By Parisa Hafezi
DUBAI, Feb 20 (Reuters) – Campaigning officially ended on Thursday for Iran‘s parliamentary election, a day before a vote seen as a litmus test of the popularity of the clerical establishment.
Street cleaners were out early stripping posters and banners off walls to clear the way for Iran‘s first poll since U.S. President Donald Trump pulled out of a nuclear deal with Tehran in 2018 and reimposed punishing sanctions.
With Iran facing growing isolation on the global stage and discontent at home over economic hardships, analysts have said the turnout will amount to a referendum on the leaders’ handling of the Islamic Republic’s political and economic crises.
Supreme Leader Ayatollah Ali Khamenei has said voting is “a religious duty” but some prominent pro-reform politicians in Iran and activists abroad have called for a boycott of the election.
“We need to launch a strong boycott campaign to respond to the repressive policies of the system,” jailed human rights activist Narges Mohammadi said from her cell in Zanjan city in a message posted on her husband’s Facebook page this week.
Iranian activists and opposition groups are distributing the Twitter hashtags #BoycottIranShamElections and #VOTENoVote widely on social media.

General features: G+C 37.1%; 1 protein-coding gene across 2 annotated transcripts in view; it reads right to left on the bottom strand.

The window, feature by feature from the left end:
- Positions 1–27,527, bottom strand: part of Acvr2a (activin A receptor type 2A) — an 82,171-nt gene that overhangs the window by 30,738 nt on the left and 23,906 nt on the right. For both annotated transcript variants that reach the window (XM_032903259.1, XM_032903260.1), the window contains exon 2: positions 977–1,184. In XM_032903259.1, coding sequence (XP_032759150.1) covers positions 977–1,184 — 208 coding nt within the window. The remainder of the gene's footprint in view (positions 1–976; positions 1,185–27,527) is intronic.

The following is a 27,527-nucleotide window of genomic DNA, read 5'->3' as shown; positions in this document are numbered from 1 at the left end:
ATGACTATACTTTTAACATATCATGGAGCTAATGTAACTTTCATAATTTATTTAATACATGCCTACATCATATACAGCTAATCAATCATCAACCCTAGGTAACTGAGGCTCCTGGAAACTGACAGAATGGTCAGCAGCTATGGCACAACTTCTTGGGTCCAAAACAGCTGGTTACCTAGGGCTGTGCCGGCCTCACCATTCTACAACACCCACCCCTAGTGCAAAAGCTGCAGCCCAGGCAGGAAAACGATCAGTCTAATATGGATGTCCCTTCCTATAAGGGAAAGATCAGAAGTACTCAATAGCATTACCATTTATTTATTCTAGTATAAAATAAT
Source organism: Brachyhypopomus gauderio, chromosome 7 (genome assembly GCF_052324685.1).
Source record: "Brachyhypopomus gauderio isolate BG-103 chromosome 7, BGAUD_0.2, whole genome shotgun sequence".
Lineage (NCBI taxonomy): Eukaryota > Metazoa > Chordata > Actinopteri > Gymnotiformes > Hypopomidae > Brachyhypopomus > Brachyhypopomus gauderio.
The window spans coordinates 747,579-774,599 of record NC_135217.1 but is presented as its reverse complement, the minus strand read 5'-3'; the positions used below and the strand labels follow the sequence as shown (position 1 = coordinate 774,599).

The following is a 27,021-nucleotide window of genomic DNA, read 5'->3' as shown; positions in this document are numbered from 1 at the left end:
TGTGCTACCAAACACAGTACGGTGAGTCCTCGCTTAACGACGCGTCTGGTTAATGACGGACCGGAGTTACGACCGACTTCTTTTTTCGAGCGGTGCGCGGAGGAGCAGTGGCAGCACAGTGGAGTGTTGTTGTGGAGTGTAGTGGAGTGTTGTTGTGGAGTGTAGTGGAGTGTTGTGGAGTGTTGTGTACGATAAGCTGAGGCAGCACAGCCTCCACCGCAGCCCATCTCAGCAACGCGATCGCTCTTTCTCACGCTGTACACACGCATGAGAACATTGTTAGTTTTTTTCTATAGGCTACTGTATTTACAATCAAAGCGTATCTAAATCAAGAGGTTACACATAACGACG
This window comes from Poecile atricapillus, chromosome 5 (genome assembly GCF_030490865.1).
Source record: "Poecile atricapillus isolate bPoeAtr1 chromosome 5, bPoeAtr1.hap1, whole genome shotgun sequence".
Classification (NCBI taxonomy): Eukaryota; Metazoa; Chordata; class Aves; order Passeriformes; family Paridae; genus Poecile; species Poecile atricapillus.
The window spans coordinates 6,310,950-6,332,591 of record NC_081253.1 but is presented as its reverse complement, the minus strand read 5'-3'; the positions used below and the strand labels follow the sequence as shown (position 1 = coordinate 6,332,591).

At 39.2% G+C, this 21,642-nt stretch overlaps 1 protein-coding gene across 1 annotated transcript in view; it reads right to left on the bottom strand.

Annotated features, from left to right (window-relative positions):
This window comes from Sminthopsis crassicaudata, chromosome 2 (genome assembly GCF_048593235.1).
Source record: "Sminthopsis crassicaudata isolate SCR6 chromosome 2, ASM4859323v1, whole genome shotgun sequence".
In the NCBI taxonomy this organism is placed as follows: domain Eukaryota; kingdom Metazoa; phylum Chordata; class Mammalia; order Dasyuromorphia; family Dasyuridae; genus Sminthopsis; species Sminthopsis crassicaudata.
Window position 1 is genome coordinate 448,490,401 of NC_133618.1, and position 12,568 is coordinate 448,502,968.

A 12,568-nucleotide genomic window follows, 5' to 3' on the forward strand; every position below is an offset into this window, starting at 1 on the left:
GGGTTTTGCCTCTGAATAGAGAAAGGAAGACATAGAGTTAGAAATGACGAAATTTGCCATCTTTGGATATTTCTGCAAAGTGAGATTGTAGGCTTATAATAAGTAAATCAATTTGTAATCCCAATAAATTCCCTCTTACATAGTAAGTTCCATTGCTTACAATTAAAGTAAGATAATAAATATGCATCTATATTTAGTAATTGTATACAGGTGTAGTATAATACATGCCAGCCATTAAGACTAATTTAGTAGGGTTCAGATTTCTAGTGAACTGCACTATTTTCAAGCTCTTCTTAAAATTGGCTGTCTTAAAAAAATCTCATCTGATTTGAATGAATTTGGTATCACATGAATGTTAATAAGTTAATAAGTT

The vote to pick 290 lawmakers will have no major influence on foreign affairs or Iran‘s nuclear policy, which is determined by Khamenei, whose hardline loyalists are likely to dominate the parliament.
The Guardian Council, which must approve candidates, has rejected about 6,850 moderate or leading conservative hopefuls in favor of hardliners from among 14,000 applicants seeking to contest Friday’s vote.
“We anticipate 50% of people will participate in the election,” Abbasali Kadkhodai, the spokesman for the Guardian Council, told a televised news conference on Wednesday.
Turnout was 62% in the 2016 parliamentary vote and 66% of people voted in 2012. About 58 million Iranians are eligible to vote.
While establishment supporters will vote for hardline candidates, many pro-reform Iranians are furious over the handling of November protests against fuel price hikes that soon turned political, with demonstrators demanding “regime change”.
A crackdown overseen by the Revolutionary Guards killed hundreds and led to the arrest of thousands, say human rights groups. Iranian authorities accused the Islamic Republic’s opponents and foreign foes if igniting the unrest.
Many are also angry about the accidental downing of a Ukrainian passenger plane in January that killed all 176 people aboard, mainly Iranians. After days of denials, Tehran acknowledged the Guards were to blame.
(Writing by Parisa Hafezi; Editing by Clarence Fernandez)